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It sounds like a medical treatment out of a science fiction movie: using a vibrating needle to deliver ultrasonic energy directly to a damaged tendon. Fortunately, no movie magic or special effects are needed because this treatment isn't a fantasy. It's reality.
"Ultrasonic tenotomy is an exciting treatment option for people who suffer from tendon pain," says Jacob Erickson, D.O., a Sports Medicine physician at Mayo Clinic Health System in Onalaska, Wisconsin. "Mayo Clinic physicians helped to develop the system, using the Tenex health TX tissue removal system, to treat tendon problems such as calcific tendinopathy or chronic tendon pain without the need for traditional surgery."
About 4,000 tendons are in the human body. These thick fibrous cords attach muscle to bone. Tendinopathy refers to thickening and disorganization of a tendon that can result in pain.
The most common tendon problems are:
- Tennis elbow, or common extensor tendinopathy
- Golfer's elbow, or common flexor tendinopathy
- Jumper's knee, or patellar tendinopathy
- Shoulder impingement, or calcific tendinopathy
- Achilles pain, or Achilles tendinopathy
- Plantar fasciitis or plantar fasciopathy
"In most cases, tendinopathy is treated with rest, time, physical therapy and medications to reduce the pain," says Dr. Erickson. "But if it is persistent and doesn't respond to these options, you should talk with your health care team about other possibilities like ultrasonic tenotomy."
How ultrasonic tenotomy works
Dr. Erickson explains that before ultrasonic tenotomy, imaging tests, such as ultrasound or MRI, are performed to determine the location and extent of the degenerated tissue. Once the specially trained physician has a clear picture of what’s going on, he or she uses ultrasound guidance to insert the specialized needle tip attached to ultrasound energy and saline irrigation through a 3-millimeter incision in the skin down to the tendon.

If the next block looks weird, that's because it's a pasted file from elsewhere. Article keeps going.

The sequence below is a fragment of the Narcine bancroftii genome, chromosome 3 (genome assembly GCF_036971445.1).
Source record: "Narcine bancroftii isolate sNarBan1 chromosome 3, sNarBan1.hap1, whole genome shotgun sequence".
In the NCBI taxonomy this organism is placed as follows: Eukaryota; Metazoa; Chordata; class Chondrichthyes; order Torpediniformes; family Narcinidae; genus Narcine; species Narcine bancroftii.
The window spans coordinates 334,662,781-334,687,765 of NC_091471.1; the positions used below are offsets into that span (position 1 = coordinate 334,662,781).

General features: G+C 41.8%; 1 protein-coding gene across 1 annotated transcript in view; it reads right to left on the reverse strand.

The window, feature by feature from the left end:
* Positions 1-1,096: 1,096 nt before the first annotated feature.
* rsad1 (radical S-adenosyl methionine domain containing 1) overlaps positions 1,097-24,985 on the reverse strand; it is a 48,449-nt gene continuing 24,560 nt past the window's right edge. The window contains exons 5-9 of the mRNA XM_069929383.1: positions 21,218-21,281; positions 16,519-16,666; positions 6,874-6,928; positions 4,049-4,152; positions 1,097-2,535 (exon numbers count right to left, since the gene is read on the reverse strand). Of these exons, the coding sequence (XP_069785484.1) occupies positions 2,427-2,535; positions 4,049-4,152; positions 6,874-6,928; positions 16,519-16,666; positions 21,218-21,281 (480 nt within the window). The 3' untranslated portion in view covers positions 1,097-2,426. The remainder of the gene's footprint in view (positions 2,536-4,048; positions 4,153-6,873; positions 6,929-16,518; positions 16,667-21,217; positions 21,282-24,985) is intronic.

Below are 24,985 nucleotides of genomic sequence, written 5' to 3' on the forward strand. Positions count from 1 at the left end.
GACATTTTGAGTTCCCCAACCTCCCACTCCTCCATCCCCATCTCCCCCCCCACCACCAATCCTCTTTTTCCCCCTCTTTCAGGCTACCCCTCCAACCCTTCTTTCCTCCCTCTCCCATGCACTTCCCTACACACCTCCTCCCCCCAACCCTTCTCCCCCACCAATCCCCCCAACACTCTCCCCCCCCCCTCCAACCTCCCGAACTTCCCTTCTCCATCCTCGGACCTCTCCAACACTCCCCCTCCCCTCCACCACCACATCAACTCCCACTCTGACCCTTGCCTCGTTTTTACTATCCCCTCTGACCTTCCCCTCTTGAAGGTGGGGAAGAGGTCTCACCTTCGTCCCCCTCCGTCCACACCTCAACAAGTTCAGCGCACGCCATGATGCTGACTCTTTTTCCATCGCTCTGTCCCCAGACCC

"The device’s oscillating tip uses ultrasonic energy that precisely targets and debrides the damaged tissue directly ahead of it," says Dr. Erickson. "At the same time, a built-in inflow-outflow fluid system irrigates and aspirates the broken down, or emulsified, tissue."
Once all the degenerated tissue is cleared away, the device is removed, and the incision is closed with adhesive skin tape and a pressure bandage.
"Compared to traditional surgery, patients can return to their normal activities much faster," says Dr. Erickson. "Healing will continue for several months following the procedure, but generally patients can resume most activities within four to six weeks following their treatment."
Many patients have had good results after the treatment. However, Dr. Erickson stresses that the procedure is not for everyone. "This treatment will not work if the tendon is completely torn," he says. "The procedure is designed to remove a small portion of bad tendon tissue and stimulate the body's healing response. In those cases, surgery is the only option. Talk with your health care provider about all the appropriate options for your situation."